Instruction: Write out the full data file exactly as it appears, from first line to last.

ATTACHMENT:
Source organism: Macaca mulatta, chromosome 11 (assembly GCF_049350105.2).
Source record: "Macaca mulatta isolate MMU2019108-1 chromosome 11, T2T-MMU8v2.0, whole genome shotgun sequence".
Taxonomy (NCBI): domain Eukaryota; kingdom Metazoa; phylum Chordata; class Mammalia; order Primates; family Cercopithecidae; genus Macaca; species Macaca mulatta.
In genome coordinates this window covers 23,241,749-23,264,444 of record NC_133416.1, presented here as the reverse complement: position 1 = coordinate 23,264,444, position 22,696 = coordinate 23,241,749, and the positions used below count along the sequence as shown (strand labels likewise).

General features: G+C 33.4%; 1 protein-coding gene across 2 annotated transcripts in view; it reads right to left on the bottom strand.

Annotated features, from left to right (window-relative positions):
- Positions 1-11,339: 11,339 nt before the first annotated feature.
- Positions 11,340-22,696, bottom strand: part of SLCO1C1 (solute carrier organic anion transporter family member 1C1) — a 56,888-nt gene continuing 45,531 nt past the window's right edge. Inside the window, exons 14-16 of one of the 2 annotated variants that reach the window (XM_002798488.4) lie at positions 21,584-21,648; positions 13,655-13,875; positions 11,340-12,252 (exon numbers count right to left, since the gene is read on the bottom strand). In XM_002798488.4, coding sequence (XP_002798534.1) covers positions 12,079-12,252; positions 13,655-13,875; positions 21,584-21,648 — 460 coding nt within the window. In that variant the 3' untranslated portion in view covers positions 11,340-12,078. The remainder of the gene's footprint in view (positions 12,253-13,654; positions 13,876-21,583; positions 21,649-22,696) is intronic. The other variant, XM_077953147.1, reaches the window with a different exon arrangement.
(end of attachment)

Source organism: Macaca mulatta, chromosome 11 (assembly GCF_049350105.2).
Source record: "Macaca mulatta isolate MMU2019108-1 chromosome 11, T2T-MMU8v2.0, whole genome shotgun sequence".
Taxonomy (NCBI): domain Eukaryota; kingdom Metazoa; phylum Chordata; class Mammalia; order Primates; family Cercopithecidae; genus Macaca; species Macaca mulatta.
In genome coordinates this window covers 23,241,749-23,264,444 of record NC_133416.1, presented here as the reverse complement: position 1 = coordinate 23,264,444, position 22,696 = coordinate 23,241,749, and the positions used below count along the sequence as shown (strand labels likewise).

General features: G+C 33.4%; 1 protein-coding gene across 2 annotated transcripts in view; it reads right to left on the bottom strand.

Annotated features, from left to right (window-relative positions):
- Positions 1-11,339: 11,339 nt before the first annotated feature.
- Positions 11,340-22,696, bottom strand: part of SLCO1C1 (solute carrier organic anion transporter family member 1C1) — a 56,888-nt gene continuing 45,531 nt past the window's right edge. Inside the window, exons 14-16 of one of the 2 annotated variants that reach the window (XM_002798488.4) lie at positions 21,584-21,648; positions 13,655-13,875; positions 11,340-12,252 (exon numbers count right to left, since the gene is read on the bottom strand). In XM_002798488.4, coding sequence (XP_002798534.1) covers positions 12,079-12,252; positions 13,655-13,875; positions 21,584-21,648 — 460 coding nt within the window. In that variant the 3' untranslated portion in view covers positions 11,340-12,078. The remainder of the gene's footprint in view (positions 12,253-13,654; positions 13,876-21,583; positions 21,649-22,696) is intronic. The other variant, XM_077953147.1, reaches the window with a different exon arrangement.